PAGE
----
A photographic account of heavy music in Portland, Maine
Grime Studios may relocate to new haunts by the end of this year.
Justin Curtsinger, Grime Studio’s owner, announced today that he has signed a letter of intent to lease the northern half of 299 Presumpscot St. — a warehouse building in Portland’s North Deering neighborhood. The new, larger space has enough square footage to build twice as many rehearsal spaces and art studios as its current home on Thompson’s Point. Rental rates will remain “reasonable,” with only slight increases, Curtsinger said.
The lease is currently “under contract” for 10 years with two five-year renewal options.
In order to sign the lease, however, Curtsinger will need to raise $70,000 within the next 3o days to fund the buildout of the studio spaces and infrastructure — a project estimated at $100,000 in total. Curtsinger has hired Tom Blackburn to serve as a project consultant throughout the process. Together, they are exploring several avenues for the funds, including an Indiegogo page, private donors, investors, and loans from non-traditional lenders.
One such loan, if approved, would raise about half of the $70,000 goal, Curtsinger said.
Curtsinger has also organized a benefit show at 9 p.m. Sept. 18 at Geno’s. with Sylvia, Superorder, Capture the Sun and Dour. All proceeds from the event’s $8 cover will go toward the relocation project. (Be sure to pace yourself and your budget next week, because Hessian will perform a homecoming/CD release show the night before.) A similar show was held late last month at Grime.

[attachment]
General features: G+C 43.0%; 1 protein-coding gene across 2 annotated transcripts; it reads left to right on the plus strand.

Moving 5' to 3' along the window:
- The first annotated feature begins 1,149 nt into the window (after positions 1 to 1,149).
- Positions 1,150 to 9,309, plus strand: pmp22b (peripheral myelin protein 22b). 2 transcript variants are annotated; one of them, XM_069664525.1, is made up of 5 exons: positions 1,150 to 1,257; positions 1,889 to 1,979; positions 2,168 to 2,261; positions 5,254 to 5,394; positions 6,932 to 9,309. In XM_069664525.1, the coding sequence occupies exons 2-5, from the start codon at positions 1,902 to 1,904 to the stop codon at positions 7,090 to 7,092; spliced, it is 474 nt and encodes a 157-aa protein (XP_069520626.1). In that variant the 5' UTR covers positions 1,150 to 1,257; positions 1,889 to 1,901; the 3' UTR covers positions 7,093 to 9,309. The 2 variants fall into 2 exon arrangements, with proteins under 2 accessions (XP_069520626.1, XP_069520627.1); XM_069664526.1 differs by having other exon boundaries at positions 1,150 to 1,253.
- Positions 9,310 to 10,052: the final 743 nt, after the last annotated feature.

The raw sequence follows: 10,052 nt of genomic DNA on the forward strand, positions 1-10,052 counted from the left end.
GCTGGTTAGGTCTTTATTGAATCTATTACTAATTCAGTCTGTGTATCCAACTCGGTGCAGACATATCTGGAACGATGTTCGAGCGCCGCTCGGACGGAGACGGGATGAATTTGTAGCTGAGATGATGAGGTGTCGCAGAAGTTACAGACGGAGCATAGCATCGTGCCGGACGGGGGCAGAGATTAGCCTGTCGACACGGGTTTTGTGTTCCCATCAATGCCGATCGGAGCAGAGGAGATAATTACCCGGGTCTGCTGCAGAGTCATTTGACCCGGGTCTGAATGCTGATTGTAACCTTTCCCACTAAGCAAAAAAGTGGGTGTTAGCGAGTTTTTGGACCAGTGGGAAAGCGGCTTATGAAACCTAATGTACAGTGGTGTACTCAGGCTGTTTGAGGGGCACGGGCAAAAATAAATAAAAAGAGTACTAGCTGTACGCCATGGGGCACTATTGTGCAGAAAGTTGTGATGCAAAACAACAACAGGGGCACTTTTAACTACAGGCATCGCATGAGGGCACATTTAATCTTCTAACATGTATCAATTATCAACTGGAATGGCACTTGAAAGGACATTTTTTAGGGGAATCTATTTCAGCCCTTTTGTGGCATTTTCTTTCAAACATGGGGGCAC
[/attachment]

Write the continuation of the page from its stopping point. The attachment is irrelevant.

Moving is a necessity for Grime. Thompson’s Point is undergoing a multimillion-dollar redevelopment and soon Grime’s cement structure will be demolished to make way for a hotel. In the meantime, Curtsinger has been granted an extension on his lease until at least Nov. 1. (Another rehearsal space on Thompson’s Point — Paw Palace — has already been razed.)
Since March, Curtsinger has been trying to find a suitable new location for Grime, when an opportunity to relocate within Thompson’s Point fell through. Since then, three prospective locations have also fallen through — two on Forest Avenue and one on Walton Street.
Curtsinger took over the current building in October 2012 after raising more than $12,000 to pay debts accrued by prior management. He then renamed the facility from Prime Studios to Grime Studios. Today, nearly 30 bands practice on Thompson’s Point.
“It is essential for this place to keep going,” Curtsinger said. “Running this place has been an incredibly inspiring and rewarding experience. I know what Prime used to mean to me when I was a tenant and I know what Grime has become to a lot of other people, myself included.
“To successfully relocate this place is the only thing I have on my plate right now. I owe it to the tenants who have been here over the past two years and those still to come. This is an opportunity which I would be completely insane to walk away from, and if I were to do so — as many have advised throughout this process — I don’t think I could ever look myself in the eye again, because I know it can be done.”